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UPDATE: EEOC Releases Proposal Details on Wellness Incentives

UPDATE EEOC Releases Proposal Details on Wellness IncentivesEEOC Seeks to Reconcile ADA & ACA Compliance for Workplace Wellness Plans

Over a week ago we wrote about the EEOC’s proposed new rule to clarify the implementation of workplace wellness plans and mitigate the potential for conflict between the American with Disabilities Act (ADA) and the Affordable Care Act (ACT). Now, the Equal Employment Opportunity Commission has made the proposed rules public.

In its proposed rules, the EEOC suggests that employers can offer incentives—or, conversely, penalties – that amount to no more than 30% of the total cost of an employee-only health plan to participate in their wellness plans. For instance, if an employee is on a family plan that costs $12,000, for example, but the individual plan costs $6,000, the incentives or penalties would max out at $1,800.

A 30% cap already applies to programs that mandate some physical activity or the achievement of specific health outcomes, according to Health Insurance Portability and Accountability Act (HIPAA) rules. Now, the EEOC’s proposal extends that cap to so-called participation-only wellness programs that ask only for an employee’s participation in, for example, completing a health questionnaire or undergoing biometric screening.

The EEOC’s proposal in more written detail includes the following:

  • A wellness program, including any disability-related inquiries and medical examinations that are part of such a program, must be reasonably designed to promote health or prevent disease. To meet this standard, the program must have “a reasonable chance of improving the health of, or preventing disease in, participating employees, and must not be overly burdensome, a subterfuge for violating the ADA or other laws prohibiting employment discrimination, or highly suspect in the method chosen to promote health or prevent disease.”
  • In order for the wellness program to truly be voluntary an employer cannot require an employee to participate in such a program and may not deny coverage under any of its group health plans or particular benefits packages within a group health plan, generally may not limit the extent of such coverage, and may not take any other adverse action against employees who refuse to participate in an employee health program or fail to achieve certain health outcomes.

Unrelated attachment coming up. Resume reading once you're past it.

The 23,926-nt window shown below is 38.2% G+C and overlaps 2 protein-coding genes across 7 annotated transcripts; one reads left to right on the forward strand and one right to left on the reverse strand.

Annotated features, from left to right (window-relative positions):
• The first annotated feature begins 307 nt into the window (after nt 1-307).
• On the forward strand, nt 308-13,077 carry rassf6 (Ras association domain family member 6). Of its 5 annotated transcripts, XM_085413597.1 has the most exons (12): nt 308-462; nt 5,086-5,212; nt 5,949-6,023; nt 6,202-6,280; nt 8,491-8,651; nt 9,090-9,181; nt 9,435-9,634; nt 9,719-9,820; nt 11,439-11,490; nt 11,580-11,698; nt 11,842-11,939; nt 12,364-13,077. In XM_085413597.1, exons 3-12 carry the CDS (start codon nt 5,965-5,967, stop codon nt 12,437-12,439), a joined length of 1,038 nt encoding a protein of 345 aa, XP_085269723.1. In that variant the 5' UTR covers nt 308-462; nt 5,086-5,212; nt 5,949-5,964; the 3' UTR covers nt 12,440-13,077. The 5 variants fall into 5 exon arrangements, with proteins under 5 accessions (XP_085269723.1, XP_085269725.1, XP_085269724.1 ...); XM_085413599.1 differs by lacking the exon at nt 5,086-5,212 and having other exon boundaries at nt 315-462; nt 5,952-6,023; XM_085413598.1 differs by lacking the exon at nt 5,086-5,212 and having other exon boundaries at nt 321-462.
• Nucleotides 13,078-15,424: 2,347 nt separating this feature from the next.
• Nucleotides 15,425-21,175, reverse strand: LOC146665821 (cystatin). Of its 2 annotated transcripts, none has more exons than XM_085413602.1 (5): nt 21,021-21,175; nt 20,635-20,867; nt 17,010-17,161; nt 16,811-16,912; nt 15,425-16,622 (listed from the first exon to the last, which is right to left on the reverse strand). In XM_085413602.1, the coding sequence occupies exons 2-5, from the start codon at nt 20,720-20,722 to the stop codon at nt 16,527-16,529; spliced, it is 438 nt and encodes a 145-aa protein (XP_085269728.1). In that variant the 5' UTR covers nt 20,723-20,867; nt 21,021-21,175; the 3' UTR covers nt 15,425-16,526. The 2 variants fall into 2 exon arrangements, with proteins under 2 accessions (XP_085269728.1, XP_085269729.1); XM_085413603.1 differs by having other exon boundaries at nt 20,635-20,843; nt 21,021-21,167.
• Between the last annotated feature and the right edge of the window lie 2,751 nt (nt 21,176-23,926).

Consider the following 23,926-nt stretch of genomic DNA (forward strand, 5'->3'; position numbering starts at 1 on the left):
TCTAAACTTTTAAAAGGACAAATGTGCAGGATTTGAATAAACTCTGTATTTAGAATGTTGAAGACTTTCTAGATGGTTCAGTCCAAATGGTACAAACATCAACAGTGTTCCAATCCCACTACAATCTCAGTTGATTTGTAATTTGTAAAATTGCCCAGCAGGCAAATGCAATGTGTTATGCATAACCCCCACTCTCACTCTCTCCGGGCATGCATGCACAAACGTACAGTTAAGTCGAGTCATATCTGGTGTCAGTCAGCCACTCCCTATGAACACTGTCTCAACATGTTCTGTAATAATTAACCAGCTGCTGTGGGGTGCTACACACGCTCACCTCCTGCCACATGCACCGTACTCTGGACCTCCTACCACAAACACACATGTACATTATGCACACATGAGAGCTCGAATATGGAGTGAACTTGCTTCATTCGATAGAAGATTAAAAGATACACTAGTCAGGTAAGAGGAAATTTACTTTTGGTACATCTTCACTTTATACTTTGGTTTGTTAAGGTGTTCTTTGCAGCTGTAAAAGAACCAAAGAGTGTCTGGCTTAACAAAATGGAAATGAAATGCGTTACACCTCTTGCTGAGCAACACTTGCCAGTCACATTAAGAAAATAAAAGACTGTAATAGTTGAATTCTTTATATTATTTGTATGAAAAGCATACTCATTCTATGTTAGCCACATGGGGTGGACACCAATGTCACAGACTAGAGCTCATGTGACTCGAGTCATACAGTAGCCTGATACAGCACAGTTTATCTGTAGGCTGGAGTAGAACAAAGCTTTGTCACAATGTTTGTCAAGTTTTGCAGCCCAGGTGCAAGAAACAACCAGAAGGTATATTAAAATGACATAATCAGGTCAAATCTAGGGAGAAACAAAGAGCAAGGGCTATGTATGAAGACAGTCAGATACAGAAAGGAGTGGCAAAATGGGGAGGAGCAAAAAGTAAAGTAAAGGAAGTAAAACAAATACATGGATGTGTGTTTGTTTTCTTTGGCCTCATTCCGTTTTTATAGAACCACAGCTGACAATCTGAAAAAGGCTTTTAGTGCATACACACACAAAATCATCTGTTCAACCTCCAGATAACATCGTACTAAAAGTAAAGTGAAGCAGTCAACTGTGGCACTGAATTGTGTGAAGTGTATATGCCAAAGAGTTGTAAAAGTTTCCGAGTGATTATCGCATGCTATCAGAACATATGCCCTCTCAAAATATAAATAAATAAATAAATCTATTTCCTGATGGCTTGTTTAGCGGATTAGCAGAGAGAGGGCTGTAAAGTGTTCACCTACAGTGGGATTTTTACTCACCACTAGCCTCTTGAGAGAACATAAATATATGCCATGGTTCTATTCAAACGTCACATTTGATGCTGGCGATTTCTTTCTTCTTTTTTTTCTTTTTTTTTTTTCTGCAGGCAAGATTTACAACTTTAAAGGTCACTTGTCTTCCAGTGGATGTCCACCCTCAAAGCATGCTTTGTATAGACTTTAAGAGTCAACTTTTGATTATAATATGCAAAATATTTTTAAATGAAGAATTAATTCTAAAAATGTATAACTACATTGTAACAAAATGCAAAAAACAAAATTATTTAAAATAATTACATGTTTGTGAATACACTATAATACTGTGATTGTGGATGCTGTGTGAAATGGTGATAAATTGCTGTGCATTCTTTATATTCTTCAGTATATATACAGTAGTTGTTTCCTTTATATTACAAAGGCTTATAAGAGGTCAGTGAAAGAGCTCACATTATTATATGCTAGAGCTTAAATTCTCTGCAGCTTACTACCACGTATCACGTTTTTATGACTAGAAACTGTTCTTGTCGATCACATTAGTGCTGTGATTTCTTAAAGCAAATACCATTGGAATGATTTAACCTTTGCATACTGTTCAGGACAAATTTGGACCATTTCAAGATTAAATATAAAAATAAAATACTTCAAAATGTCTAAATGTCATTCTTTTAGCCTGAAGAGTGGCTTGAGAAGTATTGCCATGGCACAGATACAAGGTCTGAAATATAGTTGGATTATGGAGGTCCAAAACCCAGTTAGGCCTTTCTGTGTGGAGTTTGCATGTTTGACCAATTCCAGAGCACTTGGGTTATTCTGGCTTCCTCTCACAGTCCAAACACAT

• If the wellness program is part of a group health plan, the employer must provide a notice clearly explaining what medical information will be obtained, how the medical information will be used, who will receive the medical information, the restrictions on its disclosure, and the methods the covered entity uses to prevent improper disclosure of medical information.
  • Offering limited incentives to participate in a wellness program that is part of a group health plan and includes disability-related questions or examinations does not render a program involuntary, provided the total allowable incentive available under all programs does not exceed 30 percent of the total cost of employee-only coverage, which generally is the maximum allowable incentive available under HIPAA and the Affordable Care Act for health-contingent wellness programs.
  • The medical information collected through an employee health program may only be provided to a covered entity under the ADA in aggregate terms that do not disclose, or are not reasonably likely to disclose, the identity of specific individuals, except as needed to administer the health plan and for other limited purposes described in the regulations.

The EEOC is inviting interested parties to provide input on this proposal with a deadline of June 19, after which it will issue its final regulation. Axis Insurance Services will keep you updated on the final ruling once it is issued. As providers of Employment Practices Liability insurance (EPLI), this is an important topic as businesses can find themselves in violation of the ADA and facing a discrimination lawsuit because of wellness plan they believed to be in compliance. As we previously discussed, lawsuits have already been filed, which is why the EEOC has been asked to clarify the issue.

For more information about our EPLI programs, contact us at 877.787.5258.

Sources: EEOC, Wall Street Journal, Littler Employment & Labor Law Solutions

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Blogged on: April 24, 2015 by Mike Smith
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